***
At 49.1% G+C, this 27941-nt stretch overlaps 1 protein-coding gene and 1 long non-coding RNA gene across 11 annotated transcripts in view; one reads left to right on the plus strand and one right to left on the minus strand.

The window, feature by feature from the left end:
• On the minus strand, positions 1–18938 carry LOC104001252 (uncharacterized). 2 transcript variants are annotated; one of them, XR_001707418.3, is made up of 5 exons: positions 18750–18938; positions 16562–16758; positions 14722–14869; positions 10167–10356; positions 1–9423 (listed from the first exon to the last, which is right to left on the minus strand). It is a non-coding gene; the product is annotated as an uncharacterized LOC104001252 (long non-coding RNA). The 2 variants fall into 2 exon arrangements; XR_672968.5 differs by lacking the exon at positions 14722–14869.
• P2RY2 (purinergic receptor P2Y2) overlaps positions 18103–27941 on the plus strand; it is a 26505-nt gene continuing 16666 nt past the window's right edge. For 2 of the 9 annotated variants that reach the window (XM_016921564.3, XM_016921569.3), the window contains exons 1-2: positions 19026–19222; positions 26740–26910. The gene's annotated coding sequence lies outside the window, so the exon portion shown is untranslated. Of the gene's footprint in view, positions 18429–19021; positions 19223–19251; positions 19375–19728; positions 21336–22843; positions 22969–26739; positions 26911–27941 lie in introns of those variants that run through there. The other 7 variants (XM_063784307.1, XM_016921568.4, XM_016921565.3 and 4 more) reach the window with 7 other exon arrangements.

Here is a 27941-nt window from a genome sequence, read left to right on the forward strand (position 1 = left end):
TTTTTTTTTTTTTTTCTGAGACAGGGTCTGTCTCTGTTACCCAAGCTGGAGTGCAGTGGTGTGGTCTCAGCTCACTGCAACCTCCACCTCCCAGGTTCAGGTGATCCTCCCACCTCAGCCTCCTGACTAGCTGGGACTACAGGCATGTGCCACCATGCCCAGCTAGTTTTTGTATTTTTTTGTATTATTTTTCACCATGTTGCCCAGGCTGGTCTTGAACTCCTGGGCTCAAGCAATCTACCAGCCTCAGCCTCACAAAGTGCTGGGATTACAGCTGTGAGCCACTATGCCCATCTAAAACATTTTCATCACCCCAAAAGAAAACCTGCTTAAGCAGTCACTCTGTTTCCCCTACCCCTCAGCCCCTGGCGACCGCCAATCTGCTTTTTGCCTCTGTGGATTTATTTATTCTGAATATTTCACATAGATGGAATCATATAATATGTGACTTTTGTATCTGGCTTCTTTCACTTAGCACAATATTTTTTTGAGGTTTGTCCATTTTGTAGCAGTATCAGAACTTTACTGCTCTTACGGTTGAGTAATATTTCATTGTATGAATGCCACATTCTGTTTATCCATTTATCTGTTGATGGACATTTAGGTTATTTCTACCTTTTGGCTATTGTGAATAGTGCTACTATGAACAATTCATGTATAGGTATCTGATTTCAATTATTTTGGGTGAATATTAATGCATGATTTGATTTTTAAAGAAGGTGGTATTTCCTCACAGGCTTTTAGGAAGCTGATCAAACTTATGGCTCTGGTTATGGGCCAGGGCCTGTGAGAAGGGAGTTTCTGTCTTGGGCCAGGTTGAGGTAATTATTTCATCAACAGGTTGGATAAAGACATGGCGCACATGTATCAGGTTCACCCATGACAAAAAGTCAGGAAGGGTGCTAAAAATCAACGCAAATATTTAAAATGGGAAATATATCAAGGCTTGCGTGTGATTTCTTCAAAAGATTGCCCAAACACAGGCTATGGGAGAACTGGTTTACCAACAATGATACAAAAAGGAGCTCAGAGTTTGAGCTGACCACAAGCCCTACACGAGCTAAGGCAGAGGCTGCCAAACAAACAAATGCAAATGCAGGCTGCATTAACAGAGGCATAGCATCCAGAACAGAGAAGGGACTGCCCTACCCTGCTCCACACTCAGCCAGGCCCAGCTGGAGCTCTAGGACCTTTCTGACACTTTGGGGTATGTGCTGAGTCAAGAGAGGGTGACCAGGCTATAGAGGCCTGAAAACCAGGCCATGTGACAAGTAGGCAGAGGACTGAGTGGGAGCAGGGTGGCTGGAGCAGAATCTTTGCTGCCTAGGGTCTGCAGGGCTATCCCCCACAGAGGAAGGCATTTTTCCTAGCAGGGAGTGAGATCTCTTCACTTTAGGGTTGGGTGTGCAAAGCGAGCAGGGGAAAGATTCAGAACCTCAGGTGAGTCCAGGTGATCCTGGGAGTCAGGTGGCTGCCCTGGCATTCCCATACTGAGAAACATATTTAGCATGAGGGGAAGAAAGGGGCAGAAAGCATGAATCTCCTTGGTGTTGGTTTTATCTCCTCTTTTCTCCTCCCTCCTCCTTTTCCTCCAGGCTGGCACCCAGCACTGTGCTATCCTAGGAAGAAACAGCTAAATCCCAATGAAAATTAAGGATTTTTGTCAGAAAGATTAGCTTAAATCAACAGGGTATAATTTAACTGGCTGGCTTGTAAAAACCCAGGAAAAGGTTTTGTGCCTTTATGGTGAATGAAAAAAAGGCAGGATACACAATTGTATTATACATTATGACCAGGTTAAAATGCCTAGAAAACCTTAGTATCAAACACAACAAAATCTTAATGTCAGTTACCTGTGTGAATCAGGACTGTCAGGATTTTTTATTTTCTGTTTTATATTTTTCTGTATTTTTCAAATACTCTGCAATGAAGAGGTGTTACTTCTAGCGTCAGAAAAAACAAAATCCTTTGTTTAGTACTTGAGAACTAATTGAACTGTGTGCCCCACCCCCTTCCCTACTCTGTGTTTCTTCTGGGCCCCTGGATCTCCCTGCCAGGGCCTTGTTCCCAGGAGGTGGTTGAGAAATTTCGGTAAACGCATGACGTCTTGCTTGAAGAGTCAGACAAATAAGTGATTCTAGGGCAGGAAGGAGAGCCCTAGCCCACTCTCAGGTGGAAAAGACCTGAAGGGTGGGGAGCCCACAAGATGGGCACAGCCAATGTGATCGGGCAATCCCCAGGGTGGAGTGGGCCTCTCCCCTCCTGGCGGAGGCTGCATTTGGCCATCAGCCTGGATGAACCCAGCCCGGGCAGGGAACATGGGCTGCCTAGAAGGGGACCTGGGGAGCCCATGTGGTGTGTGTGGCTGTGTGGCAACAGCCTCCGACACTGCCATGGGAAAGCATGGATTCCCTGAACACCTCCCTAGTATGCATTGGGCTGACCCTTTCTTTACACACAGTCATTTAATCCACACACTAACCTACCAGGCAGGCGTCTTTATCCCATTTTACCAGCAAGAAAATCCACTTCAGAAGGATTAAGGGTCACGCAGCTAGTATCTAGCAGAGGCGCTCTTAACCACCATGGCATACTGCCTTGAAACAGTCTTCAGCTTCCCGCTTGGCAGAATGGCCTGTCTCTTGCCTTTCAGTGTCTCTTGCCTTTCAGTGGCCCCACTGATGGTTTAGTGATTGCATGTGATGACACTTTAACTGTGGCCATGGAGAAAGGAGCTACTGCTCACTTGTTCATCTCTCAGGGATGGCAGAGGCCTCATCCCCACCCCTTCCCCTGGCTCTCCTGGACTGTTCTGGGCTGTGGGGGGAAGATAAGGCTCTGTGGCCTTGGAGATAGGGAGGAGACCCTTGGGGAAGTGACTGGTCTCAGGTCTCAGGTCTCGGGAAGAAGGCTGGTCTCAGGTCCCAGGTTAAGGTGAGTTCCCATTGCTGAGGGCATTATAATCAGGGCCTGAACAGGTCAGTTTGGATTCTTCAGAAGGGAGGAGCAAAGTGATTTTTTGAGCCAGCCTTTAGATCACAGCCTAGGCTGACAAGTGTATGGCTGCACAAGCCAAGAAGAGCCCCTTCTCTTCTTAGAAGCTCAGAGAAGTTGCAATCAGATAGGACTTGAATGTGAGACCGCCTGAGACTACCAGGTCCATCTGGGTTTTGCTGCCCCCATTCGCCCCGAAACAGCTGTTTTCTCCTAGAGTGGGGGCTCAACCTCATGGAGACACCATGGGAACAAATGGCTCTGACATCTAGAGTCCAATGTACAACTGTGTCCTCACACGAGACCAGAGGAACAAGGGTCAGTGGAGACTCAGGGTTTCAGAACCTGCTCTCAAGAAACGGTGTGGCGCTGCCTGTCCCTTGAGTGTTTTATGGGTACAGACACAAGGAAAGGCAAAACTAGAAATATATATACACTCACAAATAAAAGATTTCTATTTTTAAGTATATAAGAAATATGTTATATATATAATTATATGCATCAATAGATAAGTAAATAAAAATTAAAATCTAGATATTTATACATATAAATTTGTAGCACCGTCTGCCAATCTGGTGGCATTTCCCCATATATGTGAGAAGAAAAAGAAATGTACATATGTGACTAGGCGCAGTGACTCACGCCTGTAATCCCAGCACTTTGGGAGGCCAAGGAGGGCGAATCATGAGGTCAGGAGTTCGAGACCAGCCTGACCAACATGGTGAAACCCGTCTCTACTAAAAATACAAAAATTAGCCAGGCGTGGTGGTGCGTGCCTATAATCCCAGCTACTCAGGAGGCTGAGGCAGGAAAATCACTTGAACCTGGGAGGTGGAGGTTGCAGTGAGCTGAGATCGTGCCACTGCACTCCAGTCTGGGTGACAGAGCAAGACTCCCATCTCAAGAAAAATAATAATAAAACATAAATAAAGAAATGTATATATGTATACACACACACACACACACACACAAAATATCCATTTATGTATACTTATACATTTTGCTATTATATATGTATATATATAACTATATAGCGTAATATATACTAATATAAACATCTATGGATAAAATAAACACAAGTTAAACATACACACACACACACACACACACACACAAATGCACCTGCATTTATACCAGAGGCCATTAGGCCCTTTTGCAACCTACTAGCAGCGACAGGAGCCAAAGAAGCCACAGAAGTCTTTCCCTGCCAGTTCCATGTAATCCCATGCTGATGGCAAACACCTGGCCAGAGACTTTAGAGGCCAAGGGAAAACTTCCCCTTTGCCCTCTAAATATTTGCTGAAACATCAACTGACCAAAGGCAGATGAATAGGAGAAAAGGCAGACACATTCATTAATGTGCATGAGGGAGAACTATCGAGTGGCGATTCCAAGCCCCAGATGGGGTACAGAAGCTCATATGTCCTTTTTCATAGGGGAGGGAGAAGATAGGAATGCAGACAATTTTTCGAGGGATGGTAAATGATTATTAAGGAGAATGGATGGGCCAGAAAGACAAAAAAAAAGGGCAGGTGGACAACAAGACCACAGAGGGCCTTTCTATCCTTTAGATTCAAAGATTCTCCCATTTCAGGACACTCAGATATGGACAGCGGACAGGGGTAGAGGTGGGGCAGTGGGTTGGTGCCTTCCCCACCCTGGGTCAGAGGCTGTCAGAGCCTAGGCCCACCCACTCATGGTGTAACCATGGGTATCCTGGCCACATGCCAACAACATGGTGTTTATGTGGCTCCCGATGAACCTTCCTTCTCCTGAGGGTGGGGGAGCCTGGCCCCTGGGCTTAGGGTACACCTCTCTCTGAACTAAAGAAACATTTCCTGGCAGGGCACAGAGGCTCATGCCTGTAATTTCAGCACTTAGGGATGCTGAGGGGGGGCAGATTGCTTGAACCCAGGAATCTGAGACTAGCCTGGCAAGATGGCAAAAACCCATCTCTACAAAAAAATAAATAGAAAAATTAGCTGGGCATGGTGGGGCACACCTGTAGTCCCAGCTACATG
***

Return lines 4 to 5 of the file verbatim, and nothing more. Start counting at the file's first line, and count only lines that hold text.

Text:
• P2RY2 (purinergic receptor P2Y2) overlaps positions 18103–27941 on the plus strand; it is a 26505-nt gene continuing 16666 nt past the window's right edge. For 2 of the 9 annotated variants that reach the window (XM_016921564.3, XM_016921569.3), the window contains exons 1-2: positions 19026–19222; positions 26740–26910. The gene's annotated coding sequence lies outside the window, so the exon portion shown is untranslated. Of the gene's footprint in view, positions 18429–19021; positions 19223–19251; positions 19375–19728; positions 21336–22843; positions 22969–26739; positions 26911–27941 lie in introns of those variants that run through there. The other 7 variants (XM_063784307.1, XM_016921568.4, XM_016921565.3 and 4 more) reach the window with 7 other exon arrangements.

Here is a 27941-nt window from a genome sequence, read left to right on the forward strand (position 1 = left end):